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Why Is the Suicide Rate Among Veterinarians So High?

We spoke to veterinarian mental health charity Vetlife to find out.

Joe Bish

Joe Bish

This post originally appeared on VICE UK.

In 1979 and 1980, and again from 1982 to 1983, the occupation in the UK with the highest rate of suicide was that of the veterinarian. This was true for both men and women. In a more recent study, conducted from 2001 to 2005, this had changed: Vet dropped out of the top 30 for men but remained third for women, behind "sports players" and "artist."

The high rate of suicide among Britain's vets is rarely talked about, and when it is discussed, it's shrouded in presumption. The immediate assumption is that it must have something to do with the emotional stress of euthanizing animals. While this is one piece of the puzzle, it doesn't paint a wholly accurate picture.

Vetlife is a charity that aims to help vets in moments of crisis. It was formed a century ago under a different name, the Veterinary Benevolence Society, and in the 1980s opened a helpline that it operates to this day, 24/7. Dr. Rosie Allister is the manager of the Vetlife helpline. She's also a researcher at the University of Edinburgh and a vet herself. "We got about 1,285 contacts last year," she tells me, "so it is a well-used service."

In 2014, the Royal College of Veterinary Surgeons released its annual Facts paper, in which it documented the fact there are about 19,500 active vets in the UK. Compared to the country's 250,000 doctors, that doesn't seem like a lot. This also means that, when it comes to national statistics on suicide in certain professions, it doesn't match up to others.

"As a profession in the UK, we're slightly too small to make a lot of the way that you calculate [the numbers]," says Dr. Allister, "because most people measure it with a standardized ratio. It's what we call a denominator issue, which—to cut a rather complicated story short—just means there aren't enough vets for the suicide numbers to be high enough to calculate using an SMR [standardized mortality ratio], so we tend to use a different measure."

When it comes to mental health and suicide, it's irresponsible, misguided, and near-enough impossible to try singling out individual reasons. But looking at the wider picture here, we have to start with the perceived toll of euthanizing beloved pets.

"We see euthanasia as relieving suffering, as a solution sometimes to intractable problems."

"Euthanizing animals is part of our work and always will be," says Dr. Allister. "There have been a couple of studies to do with this, and the idea that has been talked about is that we see euthanasia sometimes as a positive thing. We see euthanasia as relieving suffering, as a solution, sometimes, to intractable problems. So if an animal is really suffering, we can help that animal by alleviating its suffering. And the argument was that—to vets—death is then normalized as a solution to problems.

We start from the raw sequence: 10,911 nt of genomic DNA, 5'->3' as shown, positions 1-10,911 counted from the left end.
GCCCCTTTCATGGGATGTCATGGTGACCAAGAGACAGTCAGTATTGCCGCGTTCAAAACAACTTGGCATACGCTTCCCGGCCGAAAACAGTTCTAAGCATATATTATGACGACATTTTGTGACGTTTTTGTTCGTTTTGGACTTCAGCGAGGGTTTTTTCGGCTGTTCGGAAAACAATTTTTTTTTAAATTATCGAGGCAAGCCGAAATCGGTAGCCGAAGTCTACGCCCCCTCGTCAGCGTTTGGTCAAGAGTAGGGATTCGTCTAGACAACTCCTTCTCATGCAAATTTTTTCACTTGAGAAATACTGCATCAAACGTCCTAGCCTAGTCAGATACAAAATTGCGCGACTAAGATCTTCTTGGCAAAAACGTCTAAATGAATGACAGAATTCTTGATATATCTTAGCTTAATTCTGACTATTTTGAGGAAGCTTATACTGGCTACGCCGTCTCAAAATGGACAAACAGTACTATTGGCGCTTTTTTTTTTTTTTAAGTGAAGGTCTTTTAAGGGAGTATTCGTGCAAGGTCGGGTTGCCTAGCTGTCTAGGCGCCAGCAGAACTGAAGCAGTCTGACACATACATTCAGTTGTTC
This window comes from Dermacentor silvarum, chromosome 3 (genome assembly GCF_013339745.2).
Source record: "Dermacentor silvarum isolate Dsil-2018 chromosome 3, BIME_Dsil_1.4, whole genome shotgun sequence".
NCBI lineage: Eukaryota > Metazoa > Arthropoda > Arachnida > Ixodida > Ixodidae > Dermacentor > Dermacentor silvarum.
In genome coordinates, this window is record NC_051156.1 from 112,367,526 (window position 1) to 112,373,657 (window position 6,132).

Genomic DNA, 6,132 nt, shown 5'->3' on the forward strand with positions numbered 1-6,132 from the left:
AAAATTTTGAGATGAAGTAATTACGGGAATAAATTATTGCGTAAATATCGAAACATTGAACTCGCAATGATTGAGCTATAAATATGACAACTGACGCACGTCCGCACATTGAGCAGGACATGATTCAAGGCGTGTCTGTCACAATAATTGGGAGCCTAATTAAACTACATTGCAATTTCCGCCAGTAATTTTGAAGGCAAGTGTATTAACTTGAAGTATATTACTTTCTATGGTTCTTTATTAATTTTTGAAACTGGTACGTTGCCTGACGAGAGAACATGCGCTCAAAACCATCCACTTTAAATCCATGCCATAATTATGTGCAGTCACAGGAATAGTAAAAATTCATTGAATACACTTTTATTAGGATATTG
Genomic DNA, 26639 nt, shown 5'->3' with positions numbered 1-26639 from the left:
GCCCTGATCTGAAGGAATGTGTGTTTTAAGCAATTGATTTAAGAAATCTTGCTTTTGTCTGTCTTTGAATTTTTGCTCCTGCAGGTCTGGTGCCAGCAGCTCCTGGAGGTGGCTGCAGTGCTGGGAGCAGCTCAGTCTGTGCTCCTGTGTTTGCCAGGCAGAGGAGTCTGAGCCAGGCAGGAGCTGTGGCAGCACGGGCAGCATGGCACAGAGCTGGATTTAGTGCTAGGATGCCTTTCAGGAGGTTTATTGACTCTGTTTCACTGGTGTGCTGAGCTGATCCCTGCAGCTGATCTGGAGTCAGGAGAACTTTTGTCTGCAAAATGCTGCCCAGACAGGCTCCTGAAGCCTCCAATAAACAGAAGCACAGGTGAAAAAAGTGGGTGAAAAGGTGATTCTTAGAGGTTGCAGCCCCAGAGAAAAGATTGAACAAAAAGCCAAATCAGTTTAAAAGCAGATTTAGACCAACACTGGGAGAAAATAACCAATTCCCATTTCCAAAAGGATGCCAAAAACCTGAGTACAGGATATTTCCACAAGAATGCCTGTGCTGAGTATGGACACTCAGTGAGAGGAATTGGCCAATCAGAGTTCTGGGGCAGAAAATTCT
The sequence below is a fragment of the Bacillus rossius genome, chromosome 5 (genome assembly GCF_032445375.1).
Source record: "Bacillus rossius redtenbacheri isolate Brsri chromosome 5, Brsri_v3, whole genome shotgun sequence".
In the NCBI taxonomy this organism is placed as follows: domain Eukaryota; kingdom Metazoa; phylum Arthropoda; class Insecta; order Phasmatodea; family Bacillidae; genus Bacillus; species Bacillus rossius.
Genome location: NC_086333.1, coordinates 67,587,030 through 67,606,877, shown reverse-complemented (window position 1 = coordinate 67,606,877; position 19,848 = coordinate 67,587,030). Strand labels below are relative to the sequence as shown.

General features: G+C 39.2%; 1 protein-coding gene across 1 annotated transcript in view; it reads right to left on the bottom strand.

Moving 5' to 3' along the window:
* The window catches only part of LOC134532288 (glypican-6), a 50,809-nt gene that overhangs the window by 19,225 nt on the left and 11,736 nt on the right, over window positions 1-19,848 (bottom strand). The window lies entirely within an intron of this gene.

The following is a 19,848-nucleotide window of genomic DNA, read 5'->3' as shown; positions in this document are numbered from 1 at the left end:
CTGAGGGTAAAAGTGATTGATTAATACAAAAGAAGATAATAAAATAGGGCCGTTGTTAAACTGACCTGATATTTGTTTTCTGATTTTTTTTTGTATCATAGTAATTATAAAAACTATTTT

"Some have suggested that, yes, it might contribute, and some have suggested that, no, it doesn't contribute. I would say the evidence on this is not conclusive at all about the types of effects that happen there. What we do know, in qualitative research—so when you talk to vets who have experience of suicidal behavior—they will often compare themselves to animals. They say things like, 'If I was a dog, I would've considered euthanasia,' when they're talking about their own mental health issues."

As Dr. Allister says, the typical answer isn't conclusive and doesn't paint a detailed enough picture. So what other factors are driving vets to depression and suicide? One thing that seems to crop up regularly in Dr. Allister's work with Vetlife is the issue of financial pressure.

"There's a public perception that veterinary fees are expensive and being a veterinarian must be a very well-paid profession," she says. "Although it's a good salary compared to the national UK average, if you're graduating and you've done a veterinary degree where you've paid fees of over £20,000 [$24,300] for four or five years, you're graduating with at least £100,000 [$122,000] of debt—sometimes more if you're doing veterinary medicine as a second degree. Then it's very difficult to pay back on a salary. I think the mean salary of the veterinary career is around £31,000 [$38,000], which, compared to a doctor, is very different. Sometimes there's an expectation that you should be able to provide veterinary care for free because you love animals or because you care about them."

In rural areas, vets must be on call all day, every day, and work extremely unpredictable hours. It's a lifestyle that doesn't foster much allowance for a healthy work-life balance, a venture in medical virtuosity that ends up eating away at your time, money, emotional state, and, in some cases, family life. This stress can sometimes cause vets to think they're underperforming, or somewhat unfit to practice medicine on animals, and in some cases can lead to investigation. As Allister says, "When your whole identity is around your work, trying to do something good, and often making really big sacrifices to do that, it can be then be really difficult when that identity is challenged and you feel it's going to be taken away, even if that perception isn't grounded in fact."

Lead photo by Staff Sergeant Stephanie Rub via Wikimedia

If you are affected by any of the themes in this article, please do not hesitate to contact the American Veterinary Medical Association.

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